Information that saved me dozens of hours and thousands of dollars to say the least. In fact, it probably saved me tens of thousands of dollars because I might have purchased the wrong piece of equipment as did one of the companies I had talked to did.

This one company told me why they bought what they bought and why it was a very costly mistake. This information prevented me from making a similar mistake.Another company had spent thousands of dollars checking out all the equipment including sending someone to 
seminars on the subject and visiting shops that had it in place. He was only too happy to share this information with me for nothing.

The end result was that I ended up purchasing a newer used machine for about one tenth the cost 
of a new machine and it did all I needed it to. In fact, I found out the new machines had more 
capability than I needed and ended up saving over $50,000 on the purchase alone.

Learn from others who have already done what you are trying to do or who have at least already researched what you are considering. This can save you countless hours and a great deal of money. Ask the questions. Who would know this information? Who has already done this or looked into this? You get the idea.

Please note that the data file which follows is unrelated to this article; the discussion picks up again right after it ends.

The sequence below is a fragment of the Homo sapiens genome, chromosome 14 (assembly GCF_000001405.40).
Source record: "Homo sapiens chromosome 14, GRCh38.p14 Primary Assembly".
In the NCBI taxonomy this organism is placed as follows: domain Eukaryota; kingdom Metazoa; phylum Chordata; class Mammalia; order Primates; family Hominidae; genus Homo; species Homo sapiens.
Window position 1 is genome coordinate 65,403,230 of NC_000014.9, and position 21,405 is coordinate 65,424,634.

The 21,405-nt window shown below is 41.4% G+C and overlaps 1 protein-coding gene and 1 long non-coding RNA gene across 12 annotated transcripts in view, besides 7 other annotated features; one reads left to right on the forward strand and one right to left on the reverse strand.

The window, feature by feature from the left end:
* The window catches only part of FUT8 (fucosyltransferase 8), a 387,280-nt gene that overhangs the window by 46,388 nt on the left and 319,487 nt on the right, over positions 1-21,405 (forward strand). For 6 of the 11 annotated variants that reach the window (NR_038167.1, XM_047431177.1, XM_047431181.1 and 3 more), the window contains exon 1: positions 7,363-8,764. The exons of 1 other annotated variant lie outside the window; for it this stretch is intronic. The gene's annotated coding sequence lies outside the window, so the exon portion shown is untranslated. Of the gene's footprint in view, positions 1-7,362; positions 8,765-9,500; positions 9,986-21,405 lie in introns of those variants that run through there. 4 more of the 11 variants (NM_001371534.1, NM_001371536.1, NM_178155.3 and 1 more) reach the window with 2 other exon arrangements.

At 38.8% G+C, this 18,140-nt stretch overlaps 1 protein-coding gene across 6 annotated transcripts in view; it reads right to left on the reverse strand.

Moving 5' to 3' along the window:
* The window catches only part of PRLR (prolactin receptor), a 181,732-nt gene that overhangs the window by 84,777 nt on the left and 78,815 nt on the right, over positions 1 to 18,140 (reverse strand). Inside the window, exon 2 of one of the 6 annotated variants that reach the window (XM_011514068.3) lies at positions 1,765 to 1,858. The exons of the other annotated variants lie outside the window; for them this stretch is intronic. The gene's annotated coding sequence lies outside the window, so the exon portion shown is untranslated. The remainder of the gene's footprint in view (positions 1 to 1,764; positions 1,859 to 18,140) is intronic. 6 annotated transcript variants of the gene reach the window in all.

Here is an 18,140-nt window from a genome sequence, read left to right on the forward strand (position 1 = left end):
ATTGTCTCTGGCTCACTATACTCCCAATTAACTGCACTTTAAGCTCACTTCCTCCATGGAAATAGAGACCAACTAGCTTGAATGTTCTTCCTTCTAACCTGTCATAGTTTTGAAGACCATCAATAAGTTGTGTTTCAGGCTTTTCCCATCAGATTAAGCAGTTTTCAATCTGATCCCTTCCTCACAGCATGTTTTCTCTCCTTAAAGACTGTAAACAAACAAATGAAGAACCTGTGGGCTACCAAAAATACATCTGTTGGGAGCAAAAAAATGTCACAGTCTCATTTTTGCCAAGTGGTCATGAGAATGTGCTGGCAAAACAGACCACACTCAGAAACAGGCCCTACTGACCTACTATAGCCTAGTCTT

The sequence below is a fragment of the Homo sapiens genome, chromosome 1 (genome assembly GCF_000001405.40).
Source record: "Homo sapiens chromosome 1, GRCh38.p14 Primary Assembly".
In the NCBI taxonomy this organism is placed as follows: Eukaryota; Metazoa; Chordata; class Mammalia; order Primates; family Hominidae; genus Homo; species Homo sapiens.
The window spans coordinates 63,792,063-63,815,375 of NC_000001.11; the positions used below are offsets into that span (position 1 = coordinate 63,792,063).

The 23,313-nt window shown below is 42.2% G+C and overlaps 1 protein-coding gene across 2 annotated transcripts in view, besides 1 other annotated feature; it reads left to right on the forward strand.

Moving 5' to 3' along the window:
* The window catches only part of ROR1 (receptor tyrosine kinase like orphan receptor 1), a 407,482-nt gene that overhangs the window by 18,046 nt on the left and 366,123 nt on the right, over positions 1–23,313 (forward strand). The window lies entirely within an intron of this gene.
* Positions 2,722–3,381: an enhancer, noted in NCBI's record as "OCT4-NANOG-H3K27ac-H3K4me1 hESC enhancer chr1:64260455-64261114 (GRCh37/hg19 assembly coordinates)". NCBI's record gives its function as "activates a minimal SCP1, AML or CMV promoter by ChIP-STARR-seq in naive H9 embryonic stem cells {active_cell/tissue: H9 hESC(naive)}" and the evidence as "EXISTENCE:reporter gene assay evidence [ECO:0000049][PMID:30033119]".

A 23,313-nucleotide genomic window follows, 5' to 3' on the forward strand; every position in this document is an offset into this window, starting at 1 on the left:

Deal with a specialist when you must seek outside advice for dealing with a specific problem

Yes, you may pay a larger per hour rate when compared to a general practitioner, but in the long run you should pay far less money while getting much more credible and accurate advice.

The lawyer who practices general law may charge you $125 an hour and take twice as long to find you the answer to your question. The specialist may charge you $200 per hour but only take half the time to provide you with more accurate information.

Which is the better value?

The specialist has years of experience in the area of law that you need help with. The lawyer who practices general law will have far less experience in any specific area of law and may not even have any experience in the area for which you are seeking advice or guidance. This lawyer may take 5 or 10 times longer to research the information you are seeking and even then he may not have current or completely accurate information.

Clearly, the cheapest is not always the best for any particular circumstance. After all, despite the fact that a medical general practitioner costs far less than a heart specialist, you would not go to him for your heart problem would you? Well, it is no different than taking an international trade problem to a lawyer who deals mainly in real estate transactions.